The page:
There are reasonable dedicated tube amps & hifi kits & schems around, I'm not suggesting the guitar amp approach will sound better, as you note, you really have to build stereo amp. My next project is a stereo version of my champ, because I know it works, plus I like the idea of multiple applications for one amp (tightwad). To be honest, there are Chines tube hifis that are cheaper assembled than a decent kit costs (Jolida, Separo), you can afford to "kiss a few frogs" in this respect. There are kits based on proven designs (Dynaco) but as soon as I start reading some of the low scale hifi designs the blurb gets my alarm bells ringing, designers talk about circuits & techniques but never about what the damn thing sounds like.

                Randy @ Lone Wolf Blues Company has built a stereo hifi amp, build is documented on the website.

                Google "tube hifi amp/schematic".

                Comment


                • #9
                  I once had an amp built with a twin reverb power transformer and a pair of New Sensor 50 watt universal output transformers. I don't care what all the hifi tone snobs say- it sounded fabulous in spite of being a standard Fender output section with 6L6's. It had plenty of power to drive modern speakers and I had a lot of fun with it. I still have the transformers and I'm thinking I might try something similar with EL34 outputs and 6u8 drivers like a Scott hifi amp.

                  I still would love to build a huge power amp with 4 kt88's, edcor outputs and 100 or more watts per channel.

                  jamie

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                  • #10
                    +++
                    I was just pointing out that to do it right, as in like a true hi fi, there are finite considerations that go way past what we do with guitar amps. If you are a finicky or compulsive sort (guilty) these things will matter. And I do think there is a substantial difference in the sound quality too. Have you ever put a square wave signal into your guitar amp input and checked it with a scope? I do think the Champ would be better for home audio than many others because class A single ended just has the right attributes built in.

                    OK, I'm getting a little off track... Sure a guitar amp will work alright. But a design specifically for home audio will be better and there are designs, kits and old restorable units available.
                    "Take two placebos, works twice as well." Enzo

                    "Now get off my lawn with your silicooties and boom-chucka speakers and computers masquerading as amplifiers" Justin Thomas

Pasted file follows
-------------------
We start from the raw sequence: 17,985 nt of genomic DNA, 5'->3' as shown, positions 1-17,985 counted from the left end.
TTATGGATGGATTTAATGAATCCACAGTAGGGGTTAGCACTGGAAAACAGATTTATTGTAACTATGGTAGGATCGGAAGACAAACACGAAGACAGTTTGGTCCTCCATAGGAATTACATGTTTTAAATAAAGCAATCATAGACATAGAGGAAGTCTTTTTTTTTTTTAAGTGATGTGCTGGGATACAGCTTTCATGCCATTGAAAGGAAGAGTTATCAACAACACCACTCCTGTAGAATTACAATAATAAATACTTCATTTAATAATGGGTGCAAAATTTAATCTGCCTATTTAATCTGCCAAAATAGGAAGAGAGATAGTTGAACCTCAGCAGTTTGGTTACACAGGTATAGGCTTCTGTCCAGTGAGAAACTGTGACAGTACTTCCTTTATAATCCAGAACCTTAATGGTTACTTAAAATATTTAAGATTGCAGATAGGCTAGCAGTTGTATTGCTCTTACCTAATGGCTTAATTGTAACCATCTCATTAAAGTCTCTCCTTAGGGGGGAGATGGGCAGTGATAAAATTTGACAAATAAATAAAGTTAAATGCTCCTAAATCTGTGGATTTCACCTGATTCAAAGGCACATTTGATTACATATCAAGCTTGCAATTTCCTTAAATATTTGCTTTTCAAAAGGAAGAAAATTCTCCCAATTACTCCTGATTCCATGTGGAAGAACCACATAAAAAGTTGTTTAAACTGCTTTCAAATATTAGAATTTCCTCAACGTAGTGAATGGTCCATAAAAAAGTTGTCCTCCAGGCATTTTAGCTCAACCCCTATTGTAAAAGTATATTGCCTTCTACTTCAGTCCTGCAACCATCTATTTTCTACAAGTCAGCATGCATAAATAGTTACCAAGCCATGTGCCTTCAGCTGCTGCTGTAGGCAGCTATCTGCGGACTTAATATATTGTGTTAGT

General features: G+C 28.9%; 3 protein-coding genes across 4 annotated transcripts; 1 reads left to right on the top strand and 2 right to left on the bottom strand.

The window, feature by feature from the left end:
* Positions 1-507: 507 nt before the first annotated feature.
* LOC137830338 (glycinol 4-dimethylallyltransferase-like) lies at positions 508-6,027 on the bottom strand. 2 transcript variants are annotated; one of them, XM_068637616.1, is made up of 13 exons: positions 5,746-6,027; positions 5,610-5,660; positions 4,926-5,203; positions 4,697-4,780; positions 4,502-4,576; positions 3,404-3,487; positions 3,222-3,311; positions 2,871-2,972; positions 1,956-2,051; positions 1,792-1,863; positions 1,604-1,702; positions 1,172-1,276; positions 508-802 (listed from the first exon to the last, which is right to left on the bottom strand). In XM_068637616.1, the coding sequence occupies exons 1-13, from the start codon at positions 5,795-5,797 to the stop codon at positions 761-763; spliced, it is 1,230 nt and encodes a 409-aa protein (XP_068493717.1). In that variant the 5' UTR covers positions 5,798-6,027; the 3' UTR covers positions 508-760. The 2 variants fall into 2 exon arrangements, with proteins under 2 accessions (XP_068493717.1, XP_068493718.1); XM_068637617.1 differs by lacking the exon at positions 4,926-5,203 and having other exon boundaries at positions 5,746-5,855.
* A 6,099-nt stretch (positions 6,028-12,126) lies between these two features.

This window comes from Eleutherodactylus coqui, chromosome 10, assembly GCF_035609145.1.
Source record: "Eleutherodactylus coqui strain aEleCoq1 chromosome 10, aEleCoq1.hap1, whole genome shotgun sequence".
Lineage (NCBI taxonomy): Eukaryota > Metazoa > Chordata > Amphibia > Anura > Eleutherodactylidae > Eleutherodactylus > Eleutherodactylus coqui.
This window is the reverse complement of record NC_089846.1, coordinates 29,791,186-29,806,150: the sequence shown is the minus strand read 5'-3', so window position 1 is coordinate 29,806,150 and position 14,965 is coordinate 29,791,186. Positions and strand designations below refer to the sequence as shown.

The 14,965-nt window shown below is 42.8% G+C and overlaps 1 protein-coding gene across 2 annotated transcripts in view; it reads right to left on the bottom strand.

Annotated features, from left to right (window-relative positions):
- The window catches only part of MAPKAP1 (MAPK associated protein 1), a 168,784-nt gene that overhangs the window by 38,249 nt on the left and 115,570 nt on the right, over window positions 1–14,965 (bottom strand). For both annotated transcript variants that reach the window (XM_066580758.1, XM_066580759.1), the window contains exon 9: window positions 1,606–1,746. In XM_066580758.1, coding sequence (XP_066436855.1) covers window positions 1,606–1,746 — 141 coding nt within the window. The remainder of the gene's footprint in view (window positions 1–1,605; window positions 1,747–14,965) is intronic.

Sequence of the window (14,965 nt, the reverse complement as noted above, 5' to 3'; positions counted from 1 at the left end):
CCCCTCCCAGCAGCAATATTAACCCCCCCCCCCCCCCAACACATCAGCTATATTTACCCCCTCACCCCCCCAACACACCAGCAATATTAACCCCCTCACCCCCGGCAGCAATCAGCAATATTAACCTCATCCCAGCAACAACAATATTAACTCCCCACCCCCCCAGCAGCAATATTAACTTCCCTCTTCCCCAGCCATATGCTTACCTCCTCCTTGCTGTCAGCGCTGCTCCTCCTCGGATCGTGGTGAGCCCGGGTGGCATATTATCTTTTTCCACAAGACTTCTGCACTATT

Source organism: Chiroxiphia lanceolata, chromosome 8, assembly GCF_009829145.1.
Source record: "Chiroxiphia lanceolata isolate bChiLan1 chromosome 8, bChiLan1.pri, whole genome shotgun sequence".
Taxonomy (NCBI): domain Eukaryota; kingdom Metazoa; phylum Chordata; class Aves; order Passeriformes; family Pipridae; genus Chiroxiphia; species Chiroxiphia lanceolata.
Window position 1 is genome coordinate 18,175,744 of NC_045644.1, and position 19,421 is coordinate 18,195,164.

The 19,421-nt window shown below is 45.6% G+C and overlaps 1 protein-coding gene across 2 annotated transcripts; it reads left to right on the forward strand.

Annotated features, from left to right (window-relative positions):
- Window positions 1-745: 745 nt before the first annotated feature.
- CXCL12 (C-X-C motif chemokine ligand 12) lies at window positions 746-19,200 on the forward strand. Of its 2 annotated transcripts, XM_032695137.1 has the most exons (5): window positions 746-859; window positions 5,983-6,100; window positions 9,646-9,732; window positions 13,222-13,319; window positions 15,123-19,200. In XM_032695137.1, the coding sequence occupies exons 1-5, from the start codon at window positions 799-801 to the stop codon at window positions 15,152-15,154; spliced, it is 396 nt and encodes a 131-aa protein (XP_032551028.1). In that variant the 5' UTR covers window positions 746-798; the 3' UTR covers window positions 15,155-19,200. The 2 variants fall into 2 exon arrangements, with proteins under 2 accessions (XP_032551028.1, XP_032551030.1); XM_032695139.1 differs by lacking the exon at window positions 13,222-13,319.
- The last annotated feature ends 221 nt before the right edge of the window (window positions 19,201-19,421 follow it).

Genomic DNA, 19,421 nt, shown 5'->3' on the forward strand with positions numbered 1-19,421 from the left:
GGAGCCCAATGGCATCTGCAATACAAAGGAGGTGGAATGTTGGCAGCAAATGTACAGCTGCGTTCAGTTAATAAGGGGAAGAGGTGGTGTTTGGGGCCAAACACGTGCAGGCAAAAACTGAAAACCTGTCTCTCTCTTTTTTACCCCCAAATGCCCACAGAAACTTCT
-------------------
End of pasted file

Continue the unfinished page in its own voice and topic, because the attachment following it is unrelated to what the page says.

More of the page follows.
"Being born on third base and thinking that you must have hit a triple is pure delusion!" Steve A

                    Comment


                    • #11
                      McIntosh amps were built with the best quality components. In particular the extremely high quality OTs with multiple feedback windings.

                      Triode Electronics sell a nice kit for a reproduction of the Dynaco ST70.

                      Hi-fi amps have more feedback than guitar ones. About one extra tube stage worth inside the NFB loop. The extra feedback reduces distortion and damps the speaker for a flatter response. Modern stereo speakers can sound pretty weird without the damping.

                      My stereo amp is a restored Crown SXA. scopeblog Crown Super SXA It's no McIntosh, but it was a lot cheaper than one. I'm currently running KT88s in it.
                      "Enzo, I see that you replied parasitic oscillations. Is that a hypothesis? Or is that your amazing metal band I should check out?"

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                      • #12
                        That's a real pretty amp Steve. How do you measure the distortion content? I've often wondered about that. I can certainly look at a scope pic and see if an amp is clipping, but how do you measure such tiny amounts of distortion and even the associated harmonic?

                        Some of the best valve amps quote strangly low distotion figures. I wonder if the method used to obtain these figures is at all like these amps are in actual use.
                        "Take two placebos, works twice as well." Enzo

                        "Now get off my lawn with your silicooties and boom-chucka speakers and computers masquerading as amplifiers" Justin Thomas

                        "Being born on third base and thinking that you must have hit a triple is pure delusion!" Steve A

                        Comment


                        • #13
                          I used a distortion analyzer, a Tektronix DA4084. It was a US government surplus one that I bought off a friend.

                          It basically shows you the difference between the actual output of the amp and an ideal sinewave. Either as % THD on a LED readout, or you can look at the leftover mush (the "residual") on a scope. The second picture shows the amp output (which looks perfect) and the magnified residual beneath it. Those traces were from one of my solid-state builds, running 50W into 4 ohms at 10kHz.

                          No tube amp designer would ever admit to owning such a thing: the "mojo" is supposed to be maximized by ear. So I guess I shot myself in the foot right there.


                          "Enzo, I see that you replied parasitic oscillations. Is that a hypothesis? Or is that your amazing metal band I should check out?"

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                          • #14
                            That's great. No "mojo" monkeys here, as you know. We can leave that to the other forums. I've looked at distortion analyzers but was put off by the cost since I don't really need one for what I do.

                            It makes good sense that you would shell out the clams because of your bredth of interest and investment in this field.
                            "Take two placebos, works twice as well." Enzo

                            "Now get off my lawn with your silicooties and boom-chucka speakers and computers masquerading as amplifiers" Justin Thomas

                            "Being born on third base and thinking that you must have hit a triple is pure delusion!" Steve A

                            Comment


                            • #15
                              Hi chuck.
                              If you are interested, you can build a reasonably simple THD meter (it would a bit much to call it "analyzer") if you stick to a single frequency, usually 400Hz or 1KHz.
                              You can build either:
                              http://www.kennethkuhn.com/electroni...n_analyzer.pdf
                              or:
                              http://greygum.net/sbench/sbench102/TubeMisc/notch.gif
                              Juan Manuel Fahey